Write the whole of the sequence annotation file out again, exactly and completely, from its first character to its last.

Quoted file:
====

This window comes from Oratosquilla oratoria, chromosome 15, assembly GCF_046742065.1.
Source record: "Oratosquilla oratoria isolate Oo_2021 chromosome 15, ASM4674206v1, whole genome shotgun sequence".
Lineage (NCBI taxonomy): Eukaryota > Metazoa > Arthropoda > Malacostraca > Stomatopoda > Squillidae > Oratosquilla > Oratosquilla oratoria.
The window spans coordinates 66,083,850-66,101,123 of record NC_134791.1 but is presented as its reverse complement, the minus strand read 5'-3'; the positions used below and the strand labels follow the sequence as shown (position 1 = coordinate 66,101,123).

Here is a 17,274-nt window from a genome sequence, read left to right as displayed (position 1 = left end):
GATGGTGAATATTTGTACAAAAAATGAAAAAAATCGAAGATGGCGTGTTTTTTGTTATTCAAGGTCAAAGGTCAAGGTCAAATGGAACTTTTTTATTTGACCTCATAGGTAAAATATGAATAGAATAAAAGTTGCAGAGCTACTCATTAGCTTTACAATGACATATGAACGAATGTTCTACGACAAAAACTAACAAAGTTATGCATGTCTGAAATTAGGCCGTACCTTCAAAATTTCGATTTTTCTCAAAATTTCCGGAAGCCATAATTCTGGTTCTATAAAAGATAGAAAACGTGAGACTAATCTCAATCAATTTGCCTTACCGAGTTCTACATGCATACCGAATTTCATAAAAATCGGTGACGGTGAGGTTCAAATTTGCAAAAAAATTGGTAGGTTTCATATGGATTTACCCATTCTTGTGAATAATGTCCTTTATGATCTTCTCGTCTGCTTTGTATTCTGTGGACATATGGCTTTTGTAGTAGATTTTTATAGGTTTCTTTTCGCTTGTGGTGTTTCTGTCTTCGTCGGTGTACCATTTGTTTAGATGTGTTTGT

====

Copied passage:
This window comes from Oratosquilla oratoria, chromosome 15, assembly GCF_046742065.1.
Source record: "Oratosquilla oratoria isolate Oo_2021 chromosome 15, ASM4674206v1, whole genome shotgun sequence".
Lineage (NCBI taxonomy): Eukaryota > Metazoa > Arthropoda > Malacostraca > Stomatopoda > Squillidae > Oratosquilla > Oratosquilla oratoria.
The window spans coordinates 66,083,850-66,101,123 of record NC_134791.1 but is presented as its reverse complement, the minus strand read 5'-3'; the positions used below and the strand labels follow the sequence as shown (position 1 = coordinate 66,101,123).

Here is a 17,274-nt window from a genome sequence, read left to right as displayed (position 1 = left end):
GATGGTGAATATTTGTACAAAAAATGAAAAAAATCGAAGATGGCGTGTTTTTTGTTATTCAAGGTCAAAGGTCAAGGTCAAATGGAACTTTTTTATTTGACCTCATAGGTAAAATATGAATAGAATAAAAGTTGCAGAGCTACTCATTAGCTTTACAATGACATATGAACGAATGTTCTACGACAAAAACTAACAAAGTTATGCATGTCTGAAATTAGGCCGTACCTTCAAAATTTCGATTTTTCTCAAAATTTCCGGAAGCCATAATTCTGGTTCTATAAAAGATAGAAAACGTGAGACTAATCTCAATCAATTTGCCTTACCGAGTTCTACATGCATACCGAATTTCATAAAAATCGGTGACGGTGAGGTTCAAATTTGCAAAAAAATTGGTAGGTTTCATATGGATTTACCCATTCTTGTGAATAATGTCCTTTATGATCTTCTCGTCTGCTTTGTATTCTGTGGACATATGGCTTTTGTAGTAGATTTTTATAGGTTTCTTTTCGCTTGTGGTGTTTCTGTCTTCGTCGGTGTACCATTTGTTTAGATGTGTTTGT